Abomi Nation Review: Gotta save ’em All… Or at least as many as you can!
Chances are, if you’re even remotely familiar with the Pokémon games at this point, you probably know what Nuzlockes are (and if you don’t, you should probably do a little bit of research before reading the rest of this review). While not an officially endorsed mechanic by any stretch, the Nuzlocke has long since a touted tradition among Pokémon fans looking to play old games in new ways due to the strict—and oftentimes terrifying—rules set in place by those who feel they’re up to the task. Nuzlockes are great, and a lot of people love them—but I don’t ever think I’ve ever seen anything appreciate the concept of a Nuzlocke as much as Abomi Nation does.
Abomi Nation is, quite literally, “Nuzelocke: The Video Game.” While it does go out of its way just enough to feel like its own game, it’s overwhelmingly obvious that this was created purely because someone at Orange Pylon liked difficult Pokémon games so much that they basically just threw their arms up one day and said, “fine, if GameFreak won’t do it, then I’ll do it.” But, unlike the thousands of other people who have almost definitely said the very same thing, they actually made it happen. And, on top of that, they did a great job to boot!
Time and Time Again
Abomi Nation takes place on (surprise, surprise!) the mysterious and secluded island of Abomi Nation. Its residents—creatures known as Abomis—live peaceful and civilized lives and, despite each harnessing powerful abilities, rarely turn to violence. Every 100 years, however, the balance between light and darkness, led by the Abomis Ioti and Furcifume respectively, clash in a struggle for power—and it just so happens that you’re the first Abomi chosen by Ioti this time around!
Abomi Nation‘s story—and I don’t mean this disrespectfully—isn’t super-important. It’s your run-of-the-mill good-versus-evil narrative that’s been around for a long, long time. And that’s totally fine because this isn’t a story-driven game. I’d still say it’s important, though. While Abomi Nation‘s story isn’t explicitly important in terms of driving the story along, it does help to finally cement in the fact that you’re playing a Nuzlocke game. With normal Nuzlockes, it’s up to the player to make sure that they don’t use a Pokémon once they “die,” because death isn’t really a thing in those games. Abomi Nation, however, death is very real. You see it, you hear about it, and, if you’re not careful, you can (and almost definitely will) experience it. It may not be the most important part of the game to focus on, but I still think that Abomi Nation‘s story did a great job of personifying Nuzlockes as a whole (while still keeping things fairly family-friendly).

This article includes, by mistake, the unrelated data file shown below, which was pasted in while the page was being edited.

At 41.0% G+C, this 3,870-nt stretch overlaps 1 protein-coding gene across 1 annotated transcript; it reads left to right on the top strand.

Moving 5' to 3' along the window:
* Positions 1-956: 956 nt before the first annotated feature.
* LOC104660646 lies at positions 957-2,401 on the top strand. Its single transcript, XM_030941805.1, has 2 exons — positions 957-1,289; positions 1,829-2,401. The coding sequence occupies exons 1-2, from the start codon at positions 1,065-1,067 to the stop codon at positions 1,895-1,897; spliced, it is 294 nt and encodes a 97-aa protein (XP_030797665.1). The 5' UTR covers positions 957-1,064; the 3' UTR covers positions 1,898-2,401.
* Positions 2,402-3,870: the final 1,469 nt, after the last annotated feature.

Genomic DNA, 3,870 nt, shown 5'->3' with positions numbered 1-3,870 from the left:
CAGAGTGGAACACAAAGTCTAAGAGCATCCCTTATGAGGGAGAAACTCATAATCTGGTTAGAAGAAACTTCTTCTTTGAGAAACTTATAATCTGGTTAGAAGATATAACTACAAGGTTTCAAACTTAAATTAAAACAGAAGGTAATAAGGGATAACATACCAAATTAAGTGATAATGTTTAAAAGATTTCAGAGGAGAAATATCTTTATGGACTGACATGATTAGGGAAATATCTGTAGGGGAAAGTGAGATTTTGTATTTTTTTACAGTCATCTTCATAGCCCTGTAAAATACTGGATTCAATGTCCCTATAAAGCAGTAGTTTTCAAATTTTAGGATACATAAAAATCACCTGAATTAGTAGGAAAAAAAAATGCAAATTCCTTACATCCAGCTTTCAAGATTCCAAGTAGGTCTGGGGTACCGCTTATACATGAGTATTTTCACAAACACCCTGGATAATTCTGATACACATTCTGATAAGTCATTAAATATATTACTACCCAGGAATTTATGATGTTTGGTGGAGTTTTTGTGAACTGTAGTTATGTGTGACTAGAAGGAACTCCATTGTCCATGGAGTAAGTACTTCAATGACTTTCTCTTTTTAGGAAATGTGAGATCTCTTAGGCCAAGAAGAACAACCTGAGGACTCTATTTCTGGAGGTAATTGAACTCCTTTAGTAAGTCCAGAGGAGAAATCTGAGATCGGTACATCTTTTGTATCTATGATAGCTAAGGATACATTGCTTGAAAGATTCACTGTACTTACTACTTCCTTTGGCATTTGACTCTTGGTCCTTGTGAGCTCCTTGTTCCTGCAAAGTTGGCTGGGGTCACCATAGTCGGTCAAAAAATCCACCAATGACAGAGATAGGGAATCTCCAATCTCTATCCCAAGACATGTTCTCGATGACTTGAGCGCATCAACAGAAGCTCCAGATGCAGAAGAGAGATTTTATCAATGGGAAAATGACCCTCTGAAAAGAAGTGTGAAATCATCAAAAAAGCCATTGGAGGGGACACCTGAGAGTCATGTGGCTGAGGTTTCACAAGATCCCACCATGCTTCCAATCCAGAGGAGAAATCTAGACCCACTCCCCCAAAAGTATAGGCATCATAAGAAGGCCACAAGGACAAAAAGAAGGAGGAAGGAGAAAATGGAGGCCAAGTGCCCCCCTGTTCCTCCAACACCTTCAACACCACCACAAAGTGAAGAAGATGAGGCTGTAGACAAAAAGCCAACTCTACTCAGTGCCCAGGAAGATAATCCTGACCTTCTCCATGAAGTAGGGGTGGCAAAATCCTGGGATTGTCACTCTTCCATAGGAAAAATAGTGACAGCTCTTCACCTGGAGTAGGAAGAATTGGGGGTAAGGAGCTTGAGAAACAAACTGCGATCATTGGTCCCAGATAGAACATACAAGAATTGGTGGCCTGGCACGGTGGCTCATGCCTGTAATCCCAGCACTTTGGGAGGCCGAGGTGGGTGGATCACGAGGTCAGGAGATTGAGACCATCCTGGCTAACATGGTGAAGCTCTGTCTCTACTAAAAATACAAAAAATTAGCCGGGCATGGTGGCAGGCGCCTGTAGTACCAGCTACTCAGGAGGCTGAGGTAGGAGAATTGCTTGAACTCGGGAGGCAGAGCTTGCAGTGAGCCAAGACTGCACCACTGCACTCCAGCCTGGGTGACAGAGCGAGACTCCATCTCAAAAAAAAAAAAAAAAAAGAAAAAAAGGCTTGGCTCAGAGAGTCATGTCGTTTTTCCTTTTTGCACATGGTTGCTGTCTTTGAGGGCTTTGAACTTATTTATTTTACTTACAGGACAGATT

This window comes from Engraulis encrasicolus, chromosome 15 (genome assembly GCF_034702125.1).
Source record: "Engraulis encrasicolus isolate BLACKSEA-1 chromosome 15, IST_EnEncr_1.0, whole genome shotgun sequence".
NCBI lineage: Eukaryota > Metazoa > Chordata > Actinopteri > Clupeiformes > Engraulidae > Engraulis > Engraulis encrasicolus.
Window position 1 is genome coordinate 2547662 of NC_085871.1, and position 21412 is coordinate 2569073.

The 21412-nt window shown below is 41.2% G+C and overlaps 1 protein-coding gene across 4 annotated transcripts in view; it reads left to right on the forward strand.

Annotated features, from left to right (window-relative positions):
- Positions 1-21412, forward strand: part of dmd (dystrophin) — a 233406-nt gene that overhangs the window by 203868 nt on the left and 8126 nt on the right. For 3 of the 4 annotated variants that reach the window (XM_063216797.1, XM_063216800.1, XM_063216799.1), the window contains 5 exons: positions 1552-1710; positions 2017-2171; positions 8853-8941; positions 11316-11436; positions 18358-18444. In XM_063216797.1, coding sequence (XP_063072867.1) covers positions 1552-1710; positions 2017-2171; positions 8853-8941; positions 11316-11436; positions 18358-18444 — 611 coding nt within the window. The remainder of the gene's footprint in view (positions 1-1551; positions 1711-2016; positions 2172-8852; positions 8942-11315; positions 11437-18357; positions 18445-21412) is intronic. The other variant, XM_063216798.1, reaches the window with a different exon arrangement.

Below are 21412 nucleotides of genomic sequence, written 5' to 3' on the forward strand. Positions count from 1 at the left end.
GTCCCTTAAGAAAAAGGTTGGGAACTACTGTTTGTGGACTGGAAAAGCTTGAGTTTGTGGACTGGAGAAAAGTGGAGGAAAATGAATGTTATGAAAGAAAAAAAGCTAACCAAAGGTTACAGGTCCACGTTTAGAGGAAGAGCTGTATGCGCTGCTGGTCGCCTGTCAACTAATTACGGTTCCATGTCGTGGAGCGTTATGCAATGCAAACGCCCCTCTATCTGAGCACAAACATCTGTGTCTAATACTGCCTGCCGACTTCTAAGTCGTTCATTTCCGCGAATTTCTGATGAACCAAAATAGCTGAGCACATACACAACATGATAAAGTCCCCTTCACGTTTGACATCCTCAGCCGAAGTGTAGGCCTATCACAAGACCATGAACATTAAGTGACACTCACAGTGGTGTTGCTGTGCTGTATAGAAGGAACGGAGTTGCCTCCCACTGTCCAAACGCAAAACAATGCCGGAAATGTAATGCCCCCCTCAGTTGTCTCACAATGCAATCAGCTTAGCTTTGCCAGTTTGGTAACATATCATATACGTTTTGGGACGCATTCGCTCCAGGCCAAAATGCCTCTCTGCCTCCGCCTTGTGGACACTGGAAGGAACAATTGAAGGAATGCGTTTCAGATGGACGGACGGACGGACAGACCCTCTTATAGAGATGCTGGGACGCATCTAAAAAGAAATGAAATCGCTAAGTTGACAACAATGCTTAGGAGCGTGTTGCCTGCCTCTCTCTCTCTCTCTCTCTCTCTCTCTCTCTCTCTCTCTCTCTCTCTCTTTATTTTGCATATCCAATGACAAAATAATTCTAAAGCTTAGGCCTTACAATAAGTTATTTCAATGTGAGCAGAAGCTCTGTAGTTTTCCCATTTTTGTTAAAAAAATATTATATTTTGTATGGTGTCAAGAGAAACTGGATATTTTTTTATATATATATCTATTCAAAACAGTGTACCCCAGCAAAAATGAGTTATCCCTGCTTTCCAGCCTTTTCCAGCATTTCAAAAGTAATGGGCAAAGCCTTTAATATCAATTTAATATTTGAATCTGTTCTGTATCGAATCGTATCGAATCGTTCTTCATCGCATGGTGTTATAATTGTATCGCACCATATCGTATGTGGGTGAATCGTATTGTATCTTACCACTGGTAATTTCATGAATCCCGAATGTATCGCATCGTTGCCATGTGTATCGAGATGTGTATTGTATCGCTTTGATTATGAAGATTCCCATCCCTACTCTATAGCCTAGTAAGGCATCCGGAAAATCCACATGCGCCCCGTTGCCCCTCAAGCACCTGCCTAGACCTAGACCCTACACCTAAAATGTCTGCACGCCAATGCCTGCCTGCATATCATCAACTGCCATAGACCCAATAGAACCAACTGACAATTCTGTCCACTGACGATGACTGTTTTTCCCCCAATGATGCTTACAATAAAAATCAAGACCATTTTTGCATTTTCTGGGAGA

Lookin’ for some Nation Salvation
I know that I’ve likened Abomi Nation to a Nuzlocke in Pokémon about a dozen times at this point, but I should probably extrapolate a bit. After all, it’s not like everything‘s the same. Abomi Nation is a procedurally generated, rogue-like, monster-collecting (er, monster-recruiting?) RPG. The goal of each run is simple: travel throughout the entire island, defeat each of Furcifume’s goons, collect the artifacts they’re guarding, and then take down Mr. Big Bad himself at the very end.
At this point, you might be expecting me to say something like, “well, it’s not quite that simple,” but it really is. It’s not easy, but easy and simple aren’t necessarily the same thing. Abomi Nation is incredibly straightforward—the explorable areas are all very small, branching paths are few and far between, and, should you get turned around, the handy dandy map lets you fast-travel to any previously visited town (which I wouldn’t consider unfair in a game like this). Along the way, you’ll be able to recruit new, randomly rolled Abomis, collect items, fight Furcifume-possessed Abomis to the death, and even have some friendly, non-lethal sparring matches with other wandering Abomis. It’s a simple formula, but it’s effective.